Leica’s compact system camera has finally arrived, but how will Leica users feel about the 16.3-million-pixel Leica T (Type 701) and its radical design and handling? We put it to the test
Leica T (Type 701) review – Build and handling
I had two initial reactions when I picked up the Leica T (Type 701) for the first time. My first was, ‘Wow! This camera is beautifully designed and crafted from a single block of aluminium.’ Interestingly, this is a very similar technique to the way that Apple – a premium brand, like Leica, that has managed to cross over into the mainstream market – makes some of its MacBook laptop computers.
Leica joined forces with Audi when it came to designing the Leica T, and the result really is beautiful. The camera’s sleek finish is the result of polishing the camera, by hand, for 45 minutes after it has been milled.
My second reaction when I picked up the camera was, ‘Who has stolen all the buttons?’ The rear of the camera has no buttons or dials. In fact, other than the shutter button, the on/off switch and two featureless control dials on the top-plate, the Leica T is devoid of any direct controls. Instead, nearly all settings and features are changed and selected using the touchscreen. I can already hear the murmurs of disgruntled photographers bemoaning this lack of direct control, and I have to admit that initially I was sceptical about the idea. However, the 3.7in touchscreen is very responsive, and the buttons are a good size – not small and fiddly as they are on some touchscreens.
As good as the Leica T’s touchscreen is, though, it does take some time to get used to how it operates. The lack of pages and pages of settings being immediately accessible does give the impression that there is not much you can do with this camera. In fact, despite its somewhat basic initial interface, almost everything you would want to change can be easily accessed, but I cover the touchscreen and navigation system in more detail in the Features in use section.
The two dials on the top of the camera are set to control the shutter or aperture when shooting one of the priority modes, with the other controlling the ISO sensitivity, exposure compensation, white balance, autofocus, flash mode or shooting mode. While in manual mode, the buttons control the shutter and aperture. The twin control system works well and is simple to use, and for the most part I didn’t miss having a vast number of controls.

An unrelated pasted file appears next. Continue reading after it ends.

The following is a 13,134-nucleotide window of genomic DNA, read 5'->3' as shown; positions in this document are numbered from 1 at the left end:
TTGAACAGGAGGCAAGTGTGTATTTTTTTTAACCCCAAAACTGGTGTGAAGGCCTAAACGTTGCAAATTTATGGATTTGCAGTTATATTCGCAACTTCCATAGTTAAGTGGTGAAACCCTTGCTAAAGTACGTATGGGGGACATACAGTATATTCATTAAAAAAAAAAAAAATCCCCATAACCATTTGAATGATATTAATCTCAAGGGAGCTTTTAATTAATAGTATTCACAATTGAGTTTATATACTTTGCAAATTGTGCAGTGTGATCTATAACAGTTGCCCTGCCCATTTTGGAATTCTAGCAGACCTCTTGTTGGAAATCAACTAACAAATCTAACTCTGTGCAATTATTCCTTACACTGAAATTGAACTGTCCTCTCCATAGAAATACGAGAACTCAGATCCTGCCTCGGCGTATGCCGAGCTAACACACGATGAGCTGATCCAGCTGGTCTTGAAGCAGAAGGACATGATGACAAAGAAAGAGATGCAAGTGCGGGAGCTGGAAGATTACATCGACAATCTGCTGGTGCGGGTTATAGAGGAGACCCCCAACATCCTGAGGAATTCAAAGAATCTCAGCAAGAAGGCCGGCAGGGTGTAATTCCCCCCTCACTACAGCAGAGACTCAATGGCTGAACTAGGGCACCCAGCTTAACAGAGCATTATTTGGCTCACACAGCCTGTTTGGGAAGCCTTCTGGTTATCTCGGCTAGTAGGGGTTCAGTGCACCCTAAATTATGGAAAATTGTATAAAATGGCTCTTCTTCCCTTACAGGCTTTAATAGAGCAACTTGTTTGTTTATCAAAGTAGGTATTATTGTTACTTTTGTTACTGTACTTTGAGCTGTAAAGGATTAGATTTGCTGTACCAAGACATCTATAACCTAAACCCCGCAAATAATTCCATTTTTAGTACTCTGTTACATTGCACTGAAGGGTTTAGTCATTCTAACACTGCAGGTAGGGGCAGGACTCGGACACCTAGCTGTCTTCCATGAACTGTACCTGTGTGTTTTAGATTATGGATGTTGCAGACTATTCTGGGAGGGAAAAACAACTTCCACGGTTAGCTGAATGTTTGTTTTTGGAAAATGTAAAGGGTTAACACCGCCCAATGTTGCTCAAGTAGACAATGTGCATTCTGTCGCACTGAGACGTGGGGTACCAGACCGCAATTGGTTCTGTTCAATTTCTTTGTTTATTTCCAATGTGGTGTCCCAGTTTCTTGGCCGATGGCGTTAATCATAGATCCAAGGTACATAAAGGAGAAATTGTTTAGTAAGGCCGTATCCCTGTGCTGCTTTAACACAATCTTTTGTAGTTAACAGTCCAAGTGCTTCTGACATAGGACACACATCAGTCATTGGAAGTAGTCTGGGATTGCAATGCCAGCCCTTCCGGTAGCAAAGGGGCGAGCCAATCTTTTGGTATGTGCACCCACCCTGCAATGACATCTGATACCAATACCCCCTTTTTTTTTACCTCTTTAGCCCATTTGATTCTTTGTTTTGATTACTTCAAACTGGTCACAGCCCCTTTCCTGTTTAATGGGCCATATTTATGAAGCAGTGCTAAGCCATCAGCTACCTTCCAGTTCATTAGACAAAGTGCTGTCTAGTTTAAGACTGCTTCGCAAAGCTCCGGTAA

The one control that is often difficult to change on cameras is the AF point. Thankfully, this can be changed via the touchscreen quickly. I wish all manufacturers would incorporate touchscreens for the sole purpose of making the selection of the focus point easier.
The one slight quirk with the Leica T’s touchscreen AF selection is that once the point has been selected and focused, a half-depress of the shutter button doesn’t refocus. This means that if you select a point and then want to recompose slightly, you have to select the point again rather than half-depressing the shutter button. Another thing that may be slightly annoying is the lack of a screw thread on the Leica T shutter button, although with the camera having Wi-Fi remote control this shouldn’t be too much of an issue.
Given the quality of the Leica T’s body, it is a shame that the door for the memory card and USB sockets is made of plastic. The reason for the use of plastic is to enable the use of Wi-Fi, which won’t transmit through metal. Similarly, the battery door is plastic, but this also has a bizarre unlocking mechanism that is either annoying or a genius idea. A lever unlocks the battery cover, but when you try to pull the battery out you can’t. You have to half-push the battery and cover back into the body to release a catch to enable the battery to come out. I presume that this system has been set up to prevent the battery from just dropping to the floor, but I think it is a little over-designed.